“What’s really sad is to see the younger and younger people who for whatever reason had this conception, that they would be safe. And I think what really gets to our staff, and gets to me, is watching the young families and the husbands and wives bringing in children to say their last goodbyes to their mom or dad, because they’re not going to survive. We’re talking 32-year-olds, 45-year-olds, you know, we’re not talking, you know, 90-year-olds.”Dr. Alison Wilson/Executive Chair of the WV Critical Care & Trauma Institute
“It’s definitely hard. It weighs on your heart very heavy. It’s one thing to say, ‘you gotta leave it, leave it here at the hospital. Don’t take it home with you.’ It’s very hard not to take it home with you. My staff will message me when they’re home. How’s this patient doing? How did they do? Everybody deals with things differently. When you see what we’ve seen over the past year, and when you see a lot of younger people closer to your own age, being so sick, it makes it very hard to find your why and why are we doing this? If people continue to be this sick and they don’t get better, that’s very challenging and it’s hard. It definitely weighs on your heart every day.”Cara Hawkins/Medical Intensive Care Unit Nurse Mananger
We asked these ICU workers how they cope and found that they each have their own methods.
“It does impact things. My kids notice that my temper is a little shorter and, the house isn’t as clean. Yeah, it does take a toll,” says Dr. Wilson, who tells us she sits on her porch and pets her dog to de-stress.
“I have a small circle of people that let me talk. I’m a talker. So I definitely, I talk it out. Um, I have a, a very loving husband that listens to me talk, I’ve talked to my peers. I let I let my employees talk. Um, I found that that helps, uh, is talking about things,” says Hawkins, the Nurse Mananger.
“It’s been weighing on me. We’ve seen so many people who’ve been sick and it’s just really hard sometimes to stay upbeat when you see so many people that are sick. We’ve got a really good crew here and we lean on each other really, really well, so that helps,” ICU Nurse Greg Kolar says, explaining for him, it’s music and his motorcycle that further help him cope. “I love riding, I ride it to work. That’s my big decompression, being outside.”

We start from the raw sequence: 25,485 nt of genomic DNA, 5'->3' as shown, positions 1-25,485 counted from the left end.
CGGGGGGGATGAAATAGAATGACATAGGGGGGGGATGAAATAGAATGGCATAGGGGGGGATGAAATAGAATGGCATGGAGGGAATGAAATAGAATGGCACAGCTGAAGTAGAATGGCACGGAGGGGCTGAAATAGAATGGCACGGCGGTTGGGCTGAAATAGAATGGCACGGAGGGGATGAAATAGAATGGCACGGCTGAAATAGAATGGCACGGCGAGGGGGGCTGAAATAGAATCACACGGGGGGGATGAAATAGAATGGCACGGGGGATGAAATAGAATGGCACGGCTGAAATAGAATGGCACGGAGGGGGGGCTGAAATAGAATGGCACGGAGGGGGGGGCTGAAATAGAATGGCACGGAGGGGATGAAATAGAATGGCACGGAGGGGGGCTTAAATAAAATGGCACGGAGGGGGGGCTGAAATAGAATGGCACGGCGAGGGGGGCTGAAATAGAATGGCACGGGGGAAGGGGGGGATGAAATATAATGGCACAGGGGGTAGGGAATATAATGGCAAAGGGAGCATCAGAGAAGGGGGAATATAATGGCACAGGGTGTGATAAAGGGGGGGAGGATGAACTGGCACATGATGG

Looking for moments of hope, like when a patient is healthy enough to leave the ICU, helps too. Most of the patients in the COVID ICU are heavily sedated and incoherent, but passed one room where a patient was sitting up in a chair, enjoying a drink. Hawkins opened the patient’s door and exclaimed: “Congratulations! You’re graduating from the ICU!”
“That is an amazing feeling. I talked about the patients being too sick and people dying. Somebody graduating from the ICU is very important, because it means they’re getting out of ICU. They’re getting better. That’s very important to us. We celebrate that. We’re excited about that. That’s very important to me. That’s very important to my staff to see that, because that means their hard work was worth the effort. And it means they were able to help make somebody better. That is very important, especially at a time like this, that we see a lot of patients that don’t make it out of the ICU. So celebrating that as a win and a congratulations for patient is very important,” Hawkins explains.
***This is part two in a multi-part series. You can watch and read part one, here, where we learned about the strain the COVID pandemic is having on West Virginia’s entire hospital system. Throughout the series, we will hear from many ICU workers about what it has been like working throughout the pandemic and what role staffing shortages are having on the situation. We’ll learn more about a last ditch medical procedure for COVID patients, known as “proning.” We’ll also hear from ICU doctors and nurses about the majority of their patients who are unvaccinated. Additional stories will be posted on this website and will air during West Virginia Tonight, during the week of Oct. 4, on WBOY(Clarksburg/Fairmont/Morgantown), WOWK(Charleston/Huntington), WTRF(Wheeling/Steubenville), WVNS(Beckley/Bluefield) and WDVM(Hagerstown/Martinsburg).